In the spontaneous/timed (ST) mode, a combination of spontaneous supported flow cycled breaths and mandatory mechanical acts is allowed.
During patient-triggered breath, the ventilator cycles in expiration when it senses a drop in inspiratory flow rate below a preset threshold. During device-triggered breath, the ventilator cycles in expiration at a preset time (17).
Based on devices, in this mode, the clinician determines inspiratory and expiratory pressures, backup respiratory rate, and rise (pressurization) time (16). Some devices allow the clinician to dial an inspiratory time, while others allow to dial a range from a minimum (Tmin) to a maximum inspiratory time (Tmax) (12).
Bi-level ventilators adopt the terminology IPAP for inspiratory pressure and EPAP for expiratory pressure. While PSV works above a given PEEP level, in bi-level ventilators, if EPAP needs to be increased, the IPAP should be increased as well to keep the same level of inspiratory support. This adjustment maintains the difference between inspiratory and expiratory pressures (4).
A flow cycled breath allows to preserve the patient's spontaneous breathing and to reduce excessive work of breathing (4, 9, 12, 17). PSV is advisable in any condition in which the patient's spontaneous breathing can sustain the proper minute ventilation. On the contrary, this mode is not recommended in patients with significant impairment of the ventilatory drive, with severe depression of consciousness or severe deterioration of muscle pump efficiency (18).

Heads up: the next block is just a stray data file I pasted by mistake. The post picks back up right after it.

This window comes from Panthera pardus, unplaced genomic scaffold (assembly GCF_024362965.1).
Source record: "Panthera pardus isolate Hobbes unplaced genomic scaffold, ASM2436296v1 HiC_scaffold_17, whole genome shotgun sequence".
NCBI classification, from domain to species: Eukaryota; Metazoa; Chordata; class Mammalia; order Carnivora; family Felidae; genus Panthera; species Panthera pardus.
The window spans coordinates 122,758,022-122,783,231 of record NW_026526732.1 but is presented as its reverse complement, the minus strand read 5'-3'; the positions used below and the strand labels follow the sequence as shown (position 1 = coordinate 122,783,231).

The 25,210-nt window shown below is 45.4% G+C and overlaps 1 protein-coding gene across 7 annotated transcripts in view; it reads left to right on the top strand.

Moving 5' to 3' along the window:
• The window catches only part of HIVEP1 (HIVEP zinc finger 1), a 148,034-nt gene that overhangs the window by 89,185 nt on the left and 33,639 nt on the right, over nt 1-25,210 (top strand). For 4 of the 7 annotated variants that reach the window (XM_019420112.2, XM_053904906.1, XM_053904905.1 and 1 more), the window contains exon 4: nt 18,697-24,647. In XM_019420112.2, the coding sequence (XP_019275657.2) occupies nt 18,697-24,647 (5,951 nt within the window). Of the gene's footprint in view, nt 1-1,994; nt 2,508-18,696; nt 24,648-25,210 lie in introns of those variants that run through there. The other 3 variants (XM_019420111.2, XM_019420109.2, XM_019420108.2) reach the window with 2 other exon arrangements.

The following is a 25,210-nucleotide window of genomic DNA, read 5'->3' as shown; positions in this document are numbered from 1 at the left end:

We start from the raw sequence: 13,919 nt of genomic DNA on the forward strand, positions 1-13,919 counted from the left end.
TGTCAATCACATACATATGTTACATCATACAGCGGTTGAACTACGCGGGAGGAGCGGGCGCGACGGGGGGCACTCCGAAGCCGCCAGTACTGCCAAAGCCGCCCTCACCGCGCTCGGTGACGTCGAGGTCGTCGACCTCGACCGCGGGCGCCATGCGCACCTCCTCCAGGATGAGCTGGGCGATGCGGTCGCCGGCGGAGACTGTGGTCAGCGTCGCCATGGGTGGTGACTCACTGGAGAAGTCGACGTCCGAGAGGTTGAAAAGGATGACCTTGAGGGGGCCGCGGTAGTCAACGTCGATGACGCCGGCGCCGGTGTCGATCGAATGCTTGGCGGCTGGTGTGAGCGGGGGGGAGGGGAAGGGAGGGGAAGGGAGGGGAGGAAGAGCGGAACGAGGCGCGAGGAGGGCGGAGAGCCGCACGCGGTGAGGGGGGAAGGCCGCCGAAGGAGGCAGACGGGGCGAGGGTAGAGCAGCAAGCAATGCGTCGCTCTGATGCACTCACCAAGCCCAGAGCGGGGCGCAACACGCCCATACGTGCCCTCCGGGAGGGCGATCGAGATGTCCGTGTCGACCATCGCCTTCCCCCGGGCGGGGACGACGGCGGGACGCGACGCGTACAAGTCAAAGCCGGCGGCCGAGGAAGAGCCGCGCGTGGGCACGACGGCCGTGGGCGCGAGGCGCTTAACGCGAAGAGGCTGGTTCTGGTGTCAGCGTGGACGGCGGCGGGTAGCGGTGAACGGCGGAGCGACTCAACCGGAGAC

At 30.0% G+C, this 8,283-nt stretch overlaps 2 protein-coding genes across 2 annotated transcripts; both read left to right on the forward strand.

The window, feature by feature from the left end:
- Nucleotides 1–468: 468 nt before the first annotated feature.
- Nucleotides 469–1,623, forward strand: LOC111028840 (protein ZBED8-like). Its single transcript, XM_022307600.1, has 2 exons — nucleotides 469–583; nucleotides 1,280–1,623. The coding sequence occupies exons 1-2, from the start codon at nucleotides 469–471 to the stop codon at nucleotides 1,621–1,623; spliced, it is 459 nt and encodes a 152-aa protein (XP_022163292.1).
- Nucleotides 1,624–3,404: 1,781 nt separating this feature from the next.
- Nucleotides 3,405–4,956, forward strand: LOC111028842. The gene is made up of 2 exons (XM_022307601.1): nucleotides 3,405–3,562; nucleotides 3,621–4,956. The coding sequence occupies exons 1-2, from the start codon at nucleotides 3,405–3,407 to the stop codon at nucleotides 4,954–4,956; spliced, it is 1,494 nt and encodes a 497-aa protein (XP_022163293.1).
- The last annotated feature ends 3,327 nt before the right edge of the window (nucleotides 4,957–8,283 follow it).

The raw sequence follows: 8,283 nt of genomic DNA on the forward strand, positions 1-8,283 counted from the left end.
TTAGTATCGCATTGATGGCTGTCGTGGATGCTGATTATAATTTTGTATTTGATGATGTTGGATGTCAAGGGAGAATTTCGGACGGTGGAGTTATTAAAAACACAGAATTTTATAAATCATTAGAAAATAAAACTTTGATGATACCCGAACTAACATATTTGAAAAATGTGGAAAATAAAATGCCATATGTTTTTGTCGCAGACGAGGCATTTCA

PCV is a pressure-controlled time-cycled mode. In the assist (A) mode, inspiration starts when the patient triggers the ventilator. The inspiratory pressure lasts for a preset time (16). Cycling from inspiration to expiration occurs after a given set time (15, 17). Therefore, the patient controls the beginning (triggering) of inspiration, but the inspiratory pressure level, inspiratory time, and cycling to expiration are provided mechanically by the ventilator. In assist mode, the respiratory rate will be determined by the patient, but the respiratory pattern will be determined by the ventilator.
In the control (C) mode, the ventilator controls the beginning of inspiration (time triggering), the end of inspiration (cycling), and the respiratory rate (17). In this mode, the ventilator performs the entire work of breathing. Some ventilators call this Timed (T) mode (17).